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VoLTE challenges will drive carriers to vIMS October 20 2015

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Mobile operators have decided they still need to have their own voice platform, despite the collapse of the business that originally made their fortunes. However, the revenue potential of Voice over LTE (and Voice over WiFi) is limited so it there are two essentials - that voice contributes in other ways to the overall business model, and that deployment is as cost-effective as possible. The latter consideration is proving a major driver for virtualizing the IMS, and NEC's Netcracker division is the latest vendor to address that need.

NEC/Netcracker says its new vIMS offers virtualized control and data plane functions for 3G and VoLTE services, which can be managed from the firm's Network and Service Orchestration platform. This can sharply reduce the cost of VoLTE in particular, as well as allowing for greater optimization, says the company.

These promises will be important to MNOs. While native voice came rather late to the LTE process, VoLTE is now seen by the majority of MNOs as something they have to implement in the next couple of years, even if most of them cannot see a clear profit model. But VoLTE (and Voice over WiFi, which some are using either as an interim step or to fill LTE gaps) are significant deployments with high associated cost and complexity.

Given that, outside of some enterprise applications, it is not obvious that customers will pay for voice any more, high quality voice needs to support the business model in other ways - by keeping customers more visible to the operator, or by improving the overall user experience and therefore reducing churn. And it needs to be affordable.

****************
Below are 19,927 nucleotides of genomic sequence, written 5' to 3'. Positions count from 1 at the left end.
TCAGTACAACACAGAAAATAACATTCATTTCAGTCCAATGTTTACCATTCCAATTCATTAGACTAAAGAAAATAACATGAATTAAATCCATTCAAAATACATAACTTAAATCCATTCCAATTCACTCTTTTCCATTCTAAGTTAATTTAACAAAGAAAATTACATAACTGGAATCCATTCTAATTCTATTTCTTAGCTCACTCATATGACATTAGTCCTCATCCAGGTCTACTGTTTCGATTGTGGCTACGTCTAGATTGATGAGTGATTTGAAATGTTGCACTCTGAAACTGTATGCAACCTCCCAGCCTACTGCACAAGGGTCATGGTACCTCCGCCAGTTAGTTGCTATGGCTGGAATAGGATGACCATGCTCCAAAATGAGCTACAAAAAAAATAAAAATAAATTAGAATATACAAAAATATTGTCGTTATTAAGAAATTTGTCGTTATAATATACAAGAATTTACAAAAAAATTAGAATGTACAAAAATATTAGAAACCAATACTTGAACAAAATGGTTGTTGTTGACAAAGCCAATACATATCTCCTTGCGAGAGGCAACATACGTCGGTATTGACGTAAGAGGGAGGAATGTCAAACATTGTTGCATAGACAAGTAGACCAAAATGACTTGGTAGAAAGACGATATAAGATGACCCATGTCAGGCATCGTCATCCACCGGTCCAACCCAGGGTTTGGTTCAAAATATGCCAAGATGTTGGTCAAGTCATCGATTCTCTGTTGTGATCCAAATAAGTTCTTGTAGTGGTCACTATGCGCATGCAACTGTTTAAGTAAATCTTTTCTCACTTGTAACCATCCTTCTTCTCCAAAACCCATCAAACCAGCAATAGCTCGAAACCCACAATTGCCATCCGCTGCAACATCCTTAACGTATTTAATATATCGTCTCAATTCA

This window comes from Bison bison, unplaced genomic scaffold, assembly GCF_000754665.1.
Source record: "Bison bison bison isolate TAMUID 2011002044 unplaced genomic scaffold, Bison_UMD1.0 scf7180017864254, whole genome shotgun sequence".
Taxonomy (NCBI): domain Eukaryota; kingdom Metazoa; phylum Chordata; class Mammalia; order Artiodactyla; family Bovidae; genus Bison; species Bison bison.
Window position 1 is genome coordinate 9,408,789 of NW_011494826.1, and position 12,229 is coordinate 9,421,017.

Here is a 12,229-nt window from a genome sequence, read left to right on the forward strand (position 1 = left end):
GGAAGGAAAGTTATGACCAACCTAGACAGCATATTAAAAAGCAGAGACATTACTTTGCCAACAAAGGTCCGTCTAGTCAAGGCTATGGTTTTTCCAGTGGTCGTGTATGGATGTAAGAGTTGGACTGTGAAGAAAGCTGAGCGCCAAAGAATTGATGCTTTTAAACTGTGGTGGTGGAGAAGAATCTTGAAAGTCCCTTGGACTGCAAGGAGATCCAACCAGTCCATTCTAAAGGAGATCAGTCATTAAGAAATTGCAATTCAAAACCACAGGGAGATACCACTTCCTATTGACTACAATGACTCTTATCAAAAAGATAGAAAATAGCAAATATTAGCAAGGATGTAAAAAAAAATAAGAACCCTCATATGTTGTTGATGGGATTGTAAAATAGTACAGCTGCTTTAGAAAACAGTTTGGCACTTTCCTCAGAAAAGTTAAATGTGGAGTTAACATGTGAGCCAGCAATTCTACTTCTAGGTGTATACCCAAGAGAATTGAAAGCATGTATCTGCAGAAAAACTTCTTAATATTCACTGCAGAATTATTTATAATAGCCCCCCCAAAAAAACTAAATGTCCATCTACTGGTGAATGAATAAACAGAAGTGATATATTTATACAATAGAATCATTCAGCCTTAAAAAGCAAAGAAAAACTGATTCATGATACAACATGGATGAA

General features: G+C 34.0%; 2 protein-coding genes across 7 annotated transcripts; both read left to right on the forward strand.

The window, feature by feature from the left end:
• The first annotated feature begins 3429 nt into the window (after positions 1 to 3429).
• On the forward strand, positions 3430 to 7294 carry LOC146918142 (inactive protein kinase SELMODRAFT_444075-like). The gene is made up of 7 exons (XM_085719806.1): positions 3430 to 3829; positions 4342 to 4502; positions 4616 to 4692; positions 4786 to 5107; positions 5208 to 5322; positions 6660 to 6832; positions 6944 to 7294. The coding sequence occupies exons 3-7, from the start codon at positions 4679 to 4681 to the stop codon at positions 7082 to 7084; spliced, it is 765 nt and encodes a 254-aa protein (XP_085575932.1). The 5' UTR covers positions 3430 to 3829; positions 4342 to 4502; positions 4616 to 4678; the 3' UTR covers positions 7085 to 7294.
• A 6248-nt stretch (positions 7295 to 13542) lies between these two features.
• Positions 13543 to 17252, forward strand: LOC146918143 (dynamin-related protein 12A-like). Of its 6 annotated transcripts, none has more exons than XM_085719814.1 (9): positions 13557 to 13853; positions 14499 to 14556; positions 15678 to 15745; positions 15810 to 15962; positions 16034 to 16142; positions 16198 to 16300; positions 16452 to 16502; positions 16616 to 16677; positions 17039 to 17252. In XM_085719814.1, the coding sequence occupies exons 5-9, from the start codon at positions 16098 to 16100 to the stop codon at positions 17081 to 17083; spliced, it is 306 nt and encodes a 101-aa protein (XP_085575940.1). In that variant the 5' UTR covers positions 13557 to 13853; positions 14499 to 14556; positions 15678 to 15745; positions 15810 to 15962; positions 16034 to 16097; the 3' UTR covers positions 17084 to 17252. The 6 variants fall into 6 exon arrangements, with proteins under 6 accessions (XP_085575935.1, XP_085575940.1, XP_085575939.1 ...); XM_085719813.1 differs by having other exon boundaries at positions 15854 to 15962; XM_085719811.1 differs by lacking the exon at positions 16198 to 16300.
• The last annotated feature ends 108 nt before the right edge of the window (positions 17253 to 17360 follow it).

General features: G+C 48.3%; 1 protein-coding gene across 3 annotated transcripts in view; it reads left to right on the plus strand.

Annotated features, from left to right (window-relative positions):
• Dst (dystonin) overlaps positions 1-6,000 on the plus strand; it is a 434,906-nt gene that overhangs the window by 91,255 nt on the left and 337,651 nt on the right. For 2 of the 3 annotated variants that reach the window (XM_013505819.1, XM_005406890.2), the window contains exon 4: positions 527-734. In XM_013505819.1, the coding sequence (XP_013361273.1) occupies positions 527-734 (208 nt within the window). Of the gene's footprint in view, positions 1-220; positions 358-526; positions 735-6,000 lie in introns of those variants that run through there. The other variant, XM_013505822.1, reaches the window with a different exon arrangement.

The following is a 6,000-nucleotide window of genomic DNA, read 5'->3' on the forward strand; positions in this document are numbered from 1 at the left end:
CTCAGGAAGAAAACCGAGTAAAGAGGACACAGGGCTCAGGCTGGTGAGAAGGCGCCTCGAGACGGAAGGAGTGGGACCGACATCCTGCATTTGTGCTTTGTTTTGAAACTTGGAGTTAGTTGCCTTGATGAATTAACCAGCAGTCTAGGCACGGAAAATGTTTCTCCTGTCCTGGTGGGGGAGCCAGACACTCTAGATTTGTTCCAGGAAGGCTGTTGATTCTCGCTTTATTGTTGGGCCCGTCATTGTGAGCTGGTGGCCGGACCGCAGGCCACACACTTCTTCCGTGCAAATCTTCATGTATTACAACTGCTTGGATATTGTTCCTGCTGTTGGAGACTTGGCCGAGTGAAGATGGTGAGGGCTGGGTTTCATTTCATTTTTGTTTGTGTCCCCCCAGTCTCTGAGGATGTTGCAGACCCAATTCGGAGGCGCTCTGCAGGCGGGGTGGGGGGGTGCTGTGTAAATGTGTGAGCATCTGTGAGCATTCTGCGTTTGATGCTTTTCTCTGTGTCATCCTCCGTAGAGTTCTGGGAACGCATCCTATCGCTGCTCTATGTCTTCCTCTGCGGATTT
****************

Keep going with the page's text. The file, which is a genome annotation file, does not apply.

Whether VoLTE/RCS really can provide something so compelling that users flock back from Skype remains to be seen. At least carriers can minimize the cost and deployment burden somewhat by turning to NFV. vIMS allows both signalling and data transfer functions to be run over a "common virtualization platform" on general purpose servers, which could reduce costs significantly, especially for smaller carriers. IMS functions are deployed as required, depending on service demands, so that the MNO can optimize performance and launch new services easily, while only scaling up as usage requires that.

In a panel at this week's CCA Annual Convention of smaller US carriers, Ericsson's CTO Glenn Laxdal said the benefits of virtualization were applicable to tier two and three operators, not just the big firms which are leading the way. The panel agreed that some network functions lent themselves to virtualization more than others with vIMS being selected as one of the best use cases. For a smaller carrier, Laxdal said this could be a more affordable way to launch VoLTE even to smaller numbers of subscribers. The other element which he recommended as a first step to virtualization was the EPC.

So far, virtualized IMS and VoLTE deployments have been the preserve of the tier one pioneers such as Telekom Austria (also working with Netcracker) and AT&T.

AT&T, which has a sweeping program for virtualization and software defined networking (SDN), said last year, ahead of its VoLTE launch: 'The underlying network to support Voice over LTE and the IMS piece of that will be virtualized and will run in a cloud."

Virtualized, outsourced VoLTE has also been on display at Russian operator MTS, which has been using Nokia's telco cloud infrastructure. This cloud-based system includes a full voice core with IMS, Telephony Application Server and HSS.

And IT companies are announcing NFV versions of their products to make the path to IMS and VoLTE a less daunting one for carriers.

But all the benefits of virtualization do not remove the need to invest heavily in the network to support the kind of QoS that will be necessary to differentiate from over-the-top options.